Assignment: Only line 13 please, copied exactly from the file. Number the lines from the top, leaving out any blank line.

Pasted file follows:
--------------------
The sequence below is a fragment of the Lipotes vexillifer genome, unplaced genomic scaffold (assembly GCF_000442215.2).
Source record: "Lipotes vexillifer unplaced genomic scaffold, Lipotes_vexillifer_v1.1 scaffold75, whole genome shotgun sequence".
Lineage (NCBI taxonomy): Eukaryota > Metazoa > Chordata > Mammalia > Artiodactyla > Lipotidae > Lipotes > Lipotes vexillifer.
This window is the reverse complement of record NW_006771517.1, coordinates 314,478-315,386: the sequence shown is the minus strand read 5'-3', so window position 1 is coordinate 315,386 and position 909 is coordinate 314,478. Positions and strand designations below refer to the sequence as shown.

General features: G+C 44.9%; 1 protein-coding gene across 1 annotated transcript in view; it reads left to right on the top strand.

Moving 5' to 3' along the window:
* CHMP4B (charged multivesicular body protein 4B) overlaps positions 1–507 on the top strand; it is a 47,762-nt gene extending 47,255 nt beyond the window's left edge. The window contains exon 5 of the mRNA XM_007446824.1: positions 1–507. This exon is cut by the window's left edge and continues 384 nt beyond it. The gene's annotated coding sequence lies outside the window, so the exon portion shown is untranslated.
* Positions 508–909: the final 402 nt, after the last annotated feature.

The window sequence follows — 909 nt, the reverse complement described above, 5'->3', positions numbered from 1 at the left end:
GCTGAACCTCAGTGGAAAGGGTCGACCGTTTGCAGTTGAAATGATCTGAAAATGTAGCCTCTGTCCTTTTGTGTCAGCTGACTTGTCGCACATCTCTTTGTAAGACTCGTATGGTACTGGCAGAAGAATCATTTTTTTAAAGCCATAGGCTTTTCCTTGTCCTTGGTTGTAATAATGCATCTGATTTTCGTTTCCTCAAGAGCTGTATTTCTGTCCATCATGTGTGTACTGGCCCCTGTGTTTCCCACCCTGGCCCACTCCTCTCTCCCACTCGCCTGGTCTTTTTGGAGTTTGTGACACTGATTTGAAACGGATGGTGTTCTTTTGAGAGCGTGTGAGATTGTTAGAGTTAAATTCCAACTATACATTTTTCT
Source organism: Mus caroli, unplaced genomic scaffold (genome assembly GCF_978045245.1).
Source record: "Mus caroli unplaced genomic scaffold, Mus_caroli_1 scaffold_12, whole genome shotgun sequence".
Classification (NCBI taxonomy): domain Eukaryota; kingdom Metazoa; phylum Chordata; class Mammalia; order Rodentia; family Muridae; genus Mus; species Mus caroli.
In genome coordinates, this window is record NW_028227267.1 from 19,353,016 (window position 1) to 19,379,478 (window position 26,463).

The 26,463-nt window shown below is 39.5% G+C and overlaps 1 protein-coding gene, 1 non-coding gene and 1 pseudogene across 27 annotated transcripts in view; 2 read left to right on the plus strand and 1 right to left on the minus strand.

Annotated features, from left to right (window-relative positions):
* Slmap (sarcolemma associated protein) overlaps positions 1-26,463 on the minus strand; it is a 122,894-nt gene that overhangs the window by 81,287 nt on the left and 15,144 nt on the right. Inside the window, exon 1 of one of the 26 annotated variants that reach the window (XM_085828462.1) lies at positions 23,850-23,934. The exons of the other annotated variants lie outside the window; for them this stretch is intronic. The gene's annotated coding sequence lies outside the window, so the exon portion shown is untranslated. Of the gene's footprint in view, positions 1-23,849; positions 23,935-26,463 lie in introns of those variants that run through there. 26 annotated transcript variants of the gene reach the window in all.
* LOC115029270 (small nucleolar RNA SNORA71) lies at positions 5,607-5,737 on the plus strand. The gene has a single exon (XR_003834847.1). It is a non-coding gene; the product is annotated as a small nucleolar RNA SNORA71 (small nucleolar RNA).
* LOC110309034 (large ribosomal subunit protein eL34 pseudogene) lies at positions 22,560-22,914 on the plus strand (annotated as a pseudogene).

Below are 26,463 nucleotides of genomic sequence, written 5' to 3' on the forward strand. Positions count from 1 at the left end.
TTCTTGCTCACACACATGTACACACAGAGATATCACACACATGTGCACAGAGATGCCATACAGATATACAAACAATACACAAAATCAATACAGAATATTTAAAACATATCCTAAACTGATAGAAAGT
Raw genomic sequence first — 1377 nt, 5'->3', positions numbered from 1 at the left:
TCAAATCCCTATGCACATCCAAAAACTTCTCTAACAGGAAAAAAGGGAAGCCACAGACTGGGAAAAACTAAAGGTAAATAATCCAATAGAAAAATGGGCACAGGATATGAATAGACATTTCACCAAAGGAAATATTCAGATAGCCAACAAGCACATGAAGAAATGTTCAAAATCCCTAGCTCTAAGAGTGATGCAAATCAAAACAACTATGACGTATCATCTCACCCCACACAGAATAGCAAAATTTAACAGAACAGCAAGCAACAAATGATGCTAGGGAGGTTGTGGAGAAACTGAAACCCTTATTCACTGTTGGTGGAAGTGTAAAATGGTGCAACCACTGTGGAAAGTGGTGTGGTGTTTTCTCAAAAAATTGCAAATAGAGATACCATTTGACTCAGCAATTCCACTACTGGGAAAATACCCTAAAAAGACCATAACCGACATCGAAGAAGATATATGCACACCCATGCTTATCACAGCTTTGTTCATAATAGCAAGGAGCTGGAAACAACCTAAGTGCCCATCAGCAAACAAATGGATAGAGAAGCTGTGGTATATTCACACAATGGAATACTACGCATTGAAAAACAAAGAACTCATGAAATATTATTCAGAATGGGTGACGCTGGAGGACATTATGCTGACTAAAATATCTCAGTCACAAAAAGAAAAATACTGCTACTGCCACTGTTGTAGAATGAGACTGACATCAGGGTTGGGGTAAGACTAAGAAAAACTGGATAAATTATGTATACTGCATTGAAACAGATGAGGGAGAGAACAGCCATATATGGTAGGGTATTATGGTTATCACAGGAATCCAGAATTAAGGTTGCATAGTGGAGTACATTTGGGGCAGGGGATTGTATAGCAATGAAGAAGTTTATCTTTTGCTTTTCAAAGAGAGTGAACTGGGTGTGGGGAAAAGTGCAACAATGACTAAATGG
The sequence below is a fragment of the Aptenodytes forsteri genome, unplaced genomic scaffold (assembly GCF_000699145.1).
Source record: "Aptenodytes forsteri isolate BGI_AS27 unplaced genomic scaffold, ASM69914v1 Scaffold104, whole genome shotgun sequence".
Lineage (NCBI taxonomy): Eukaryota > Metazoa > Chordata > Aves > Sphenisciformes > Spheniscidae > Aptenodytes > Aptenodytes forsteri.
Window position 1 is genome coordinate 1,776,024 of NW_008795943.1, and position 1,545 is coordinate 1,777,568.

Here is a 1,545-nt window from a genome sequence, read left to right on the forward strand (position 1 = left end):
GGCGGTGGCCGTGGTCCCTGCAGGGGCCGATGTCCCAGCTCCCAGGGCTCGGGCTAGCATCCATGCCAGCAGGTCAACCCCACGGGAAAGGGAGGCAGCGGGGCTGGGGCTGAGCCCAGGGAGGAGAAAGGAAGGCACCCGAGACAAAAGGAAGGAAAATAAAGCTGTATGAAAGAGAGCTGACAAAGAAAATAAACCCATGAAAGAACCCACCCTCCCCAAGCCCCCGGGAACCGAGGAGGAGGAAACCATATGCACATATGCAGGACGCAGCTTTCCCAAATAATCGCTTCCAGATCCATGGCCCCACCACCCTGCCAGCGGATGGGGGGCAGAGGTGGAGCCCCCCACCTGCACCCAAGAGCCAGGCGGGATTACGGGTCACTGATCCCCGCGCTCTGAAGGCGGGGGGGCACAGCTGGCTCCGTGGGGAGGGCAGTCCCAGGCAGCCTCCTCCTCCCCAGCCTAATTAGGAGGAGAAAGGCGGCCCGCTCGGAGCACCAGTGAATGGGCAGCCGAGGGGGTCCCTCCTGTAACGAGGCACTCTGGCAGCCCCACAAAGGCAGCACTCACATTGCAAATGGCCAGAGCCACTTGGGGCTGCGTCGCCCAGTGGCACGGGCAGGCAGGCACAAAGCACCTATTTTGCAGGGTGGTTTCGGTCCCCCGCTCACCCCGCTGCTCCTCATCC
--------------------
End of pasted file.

Classification (NCBI taxonomy): domain Eukaryota; kingdom Metazoa; phylum Chordata; class Mammalia; order Rodentia; family Muridae; genus Mus; species Mus caroli.